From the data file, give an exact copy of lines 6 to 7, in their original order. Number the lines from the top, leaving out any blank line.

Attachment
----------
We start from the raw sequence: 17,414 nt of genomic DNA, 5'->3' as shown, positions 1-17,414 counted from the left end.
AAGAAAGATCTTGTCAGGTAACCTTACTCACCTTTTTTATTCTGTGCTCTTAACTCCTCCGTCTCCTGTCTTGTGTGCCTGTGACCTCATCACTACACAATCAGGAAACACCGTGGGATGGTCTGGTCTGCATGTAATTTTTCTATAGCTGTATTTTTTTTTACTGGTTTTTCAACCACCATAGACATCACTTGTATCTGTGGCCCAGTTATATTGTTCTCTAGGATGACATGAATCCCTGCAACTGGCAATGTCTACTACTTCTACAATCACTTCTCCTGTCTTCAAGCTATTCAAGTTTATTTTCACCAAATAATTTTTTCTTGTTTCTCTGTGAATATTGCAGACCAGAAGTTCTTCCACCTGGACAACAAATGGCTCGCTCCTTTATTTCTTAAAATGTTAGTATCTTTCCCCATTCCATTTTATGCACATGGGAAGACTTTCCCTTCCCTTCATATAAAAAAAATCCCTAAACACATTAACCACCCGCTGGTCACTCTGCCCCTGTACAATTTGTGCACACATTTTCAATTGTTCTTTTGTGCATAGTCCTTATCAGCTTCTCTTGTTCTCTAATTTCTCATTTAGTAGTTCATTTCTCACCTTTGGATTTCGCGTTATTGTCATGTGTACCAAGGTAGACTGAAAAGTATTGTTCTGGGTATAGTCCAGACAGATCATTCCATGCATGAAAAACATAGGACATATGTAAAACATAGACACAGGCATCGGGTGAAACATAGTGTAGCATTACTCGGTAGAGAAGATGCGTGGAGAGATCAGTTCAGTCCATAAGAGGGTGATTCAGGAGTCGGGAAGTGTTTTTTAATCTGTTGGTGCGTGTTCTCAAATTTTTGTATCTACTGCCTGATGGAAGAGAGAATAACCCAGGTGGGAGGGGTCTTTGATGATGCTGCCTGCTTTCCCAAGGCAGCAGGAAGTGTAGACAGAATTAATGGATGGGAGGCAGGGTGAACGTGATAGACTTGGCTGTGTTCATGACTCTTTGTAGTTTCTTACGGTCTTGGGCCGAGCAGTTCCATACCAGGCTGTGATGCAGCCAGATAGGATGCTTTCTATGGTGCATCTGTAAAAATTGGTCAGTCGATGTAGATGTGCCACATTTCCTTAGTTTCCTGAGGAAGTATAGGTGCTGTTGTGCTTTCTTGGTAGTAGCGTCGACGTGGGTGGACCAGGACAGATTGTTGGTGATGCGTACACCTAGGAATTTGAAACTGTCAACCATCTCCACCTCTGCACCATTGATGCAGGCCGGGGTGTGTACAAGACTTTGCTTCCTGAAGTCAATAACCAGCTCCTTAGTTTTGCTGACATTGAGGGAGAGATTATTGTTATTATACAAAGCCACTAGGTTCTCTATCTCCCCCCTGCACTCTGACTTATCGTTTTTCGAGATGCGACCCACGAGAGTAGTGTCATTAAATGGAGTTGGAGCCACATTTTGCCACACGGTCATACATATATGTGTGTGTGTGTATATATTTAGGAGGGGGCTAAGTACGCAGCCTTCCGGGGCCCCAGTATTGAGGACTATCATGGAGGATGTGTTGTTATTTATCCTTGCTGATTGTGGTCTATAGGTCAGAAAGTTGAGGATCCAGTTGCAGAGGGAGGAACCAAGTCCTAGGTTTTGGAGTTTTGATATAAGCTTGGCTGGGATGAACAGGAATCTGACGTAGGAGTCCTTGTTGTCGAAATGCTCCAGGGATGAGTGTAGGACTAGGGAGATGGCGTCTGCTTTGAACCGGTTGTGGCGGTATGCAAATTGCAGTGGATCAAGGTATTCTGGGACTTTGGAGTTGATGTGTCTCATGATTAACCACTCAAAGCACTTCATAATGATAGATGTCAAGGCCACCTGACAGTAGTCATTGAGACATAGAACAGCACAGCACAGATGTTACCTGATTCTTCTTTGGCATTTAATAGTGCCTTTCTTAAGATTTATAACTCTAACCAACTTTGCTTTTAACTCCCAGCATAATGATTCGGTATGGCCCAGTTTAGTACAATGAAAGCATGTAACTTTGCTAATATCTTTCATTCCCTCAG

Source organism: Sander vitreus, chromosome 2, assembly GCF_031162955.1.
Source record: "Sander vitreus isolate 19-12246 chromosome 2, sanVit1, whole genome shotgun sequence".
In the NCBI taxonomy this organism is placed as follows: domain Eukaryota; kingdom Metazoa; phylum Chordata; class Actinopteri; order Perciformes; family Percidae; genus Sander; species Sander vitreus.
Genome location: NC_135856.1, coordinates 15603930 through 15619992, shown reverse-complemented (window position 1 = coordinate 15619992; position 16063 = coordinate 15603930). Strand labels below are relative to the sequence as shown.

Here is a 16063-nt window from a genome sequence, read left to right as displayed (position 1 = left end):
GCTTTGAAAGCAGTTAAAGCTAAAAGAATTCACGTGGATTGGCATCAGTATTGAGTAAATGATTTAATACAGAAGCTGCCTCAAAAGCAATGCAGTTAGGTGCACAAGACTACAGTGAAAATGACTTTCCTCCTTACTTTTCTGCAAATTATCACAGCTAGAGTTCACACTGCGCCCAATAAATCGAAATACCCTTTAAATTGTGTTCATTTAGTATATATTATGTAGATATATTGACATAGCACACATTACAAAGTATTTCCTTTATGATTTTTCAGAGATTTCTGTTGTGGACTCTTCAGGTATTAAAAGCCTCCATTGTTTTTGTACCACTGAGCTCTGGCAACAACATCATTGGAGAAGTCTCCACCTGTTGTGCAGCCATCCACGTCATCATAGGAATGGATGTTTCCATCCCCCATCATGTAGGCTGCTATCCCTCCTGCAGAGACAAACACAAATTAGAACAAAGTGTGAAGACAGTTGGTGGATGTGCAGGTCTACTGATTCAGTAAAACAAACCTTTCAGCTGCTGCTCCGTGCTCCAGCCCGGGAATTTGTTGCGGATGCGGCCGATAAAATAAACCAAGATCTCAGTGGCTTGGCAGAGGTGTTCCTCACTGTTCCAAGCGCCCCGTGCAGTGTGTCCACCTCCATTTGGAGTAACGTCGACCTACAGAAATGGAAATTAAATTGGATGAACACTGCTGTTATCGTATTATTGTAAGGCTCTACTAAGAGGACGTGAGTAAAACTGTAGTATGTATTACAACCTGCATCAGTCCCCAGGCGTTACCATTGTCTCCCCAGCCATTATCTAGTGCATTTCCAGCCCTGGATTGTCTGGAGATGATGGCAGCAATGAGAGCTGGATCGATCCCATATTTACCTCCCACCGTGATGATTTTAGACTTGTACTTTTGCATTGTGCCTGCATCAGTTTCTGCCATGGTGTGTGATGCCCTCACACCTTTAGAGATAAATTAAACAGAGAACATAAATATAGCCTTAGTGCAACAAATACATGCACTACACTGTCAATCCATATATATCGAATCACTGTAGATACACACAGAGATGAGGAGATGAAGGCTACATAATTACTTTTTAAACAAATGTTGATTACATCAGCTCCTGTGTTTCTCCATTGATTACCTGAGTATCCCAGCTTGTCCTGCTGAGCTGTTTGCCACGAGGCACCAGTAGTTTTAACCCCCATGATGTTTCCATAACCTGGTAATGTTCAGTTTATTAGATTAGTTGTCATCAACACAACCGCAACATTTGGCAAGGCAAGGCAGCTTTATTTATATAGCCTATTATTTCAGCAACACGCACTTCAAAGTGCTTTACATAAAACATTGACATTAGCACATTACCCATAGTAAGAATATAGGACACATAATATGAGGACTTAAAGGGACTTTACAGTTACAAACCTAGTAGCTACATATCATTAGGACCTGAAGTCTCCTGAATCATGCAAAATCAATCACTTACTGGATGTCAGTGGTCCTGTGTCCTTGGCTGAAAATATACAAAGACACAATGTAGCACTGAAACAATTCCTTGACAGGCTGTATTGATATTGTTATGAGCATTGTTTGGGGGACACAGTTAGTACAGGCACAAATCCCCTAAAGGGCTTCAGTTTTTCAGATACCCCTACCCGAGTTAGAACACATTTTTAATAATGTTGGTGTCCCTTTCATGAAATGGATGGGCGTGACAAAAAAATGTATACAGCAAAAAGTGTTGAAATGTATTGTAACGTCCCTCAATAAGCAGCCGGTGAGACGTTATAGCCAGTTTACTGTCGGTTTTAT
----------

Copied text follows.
Genome location: NC_135856.1, coordinates 15603930 through 15619992, shown reverse-complemented (window position 1 = coordinate 15619992; position 16063 = coordinate 15603930). Strand labels below are relative to the sequence as shown.

Here is a 16063-nt window from a genome sequence, read left to right as displayed (position 1 = left end):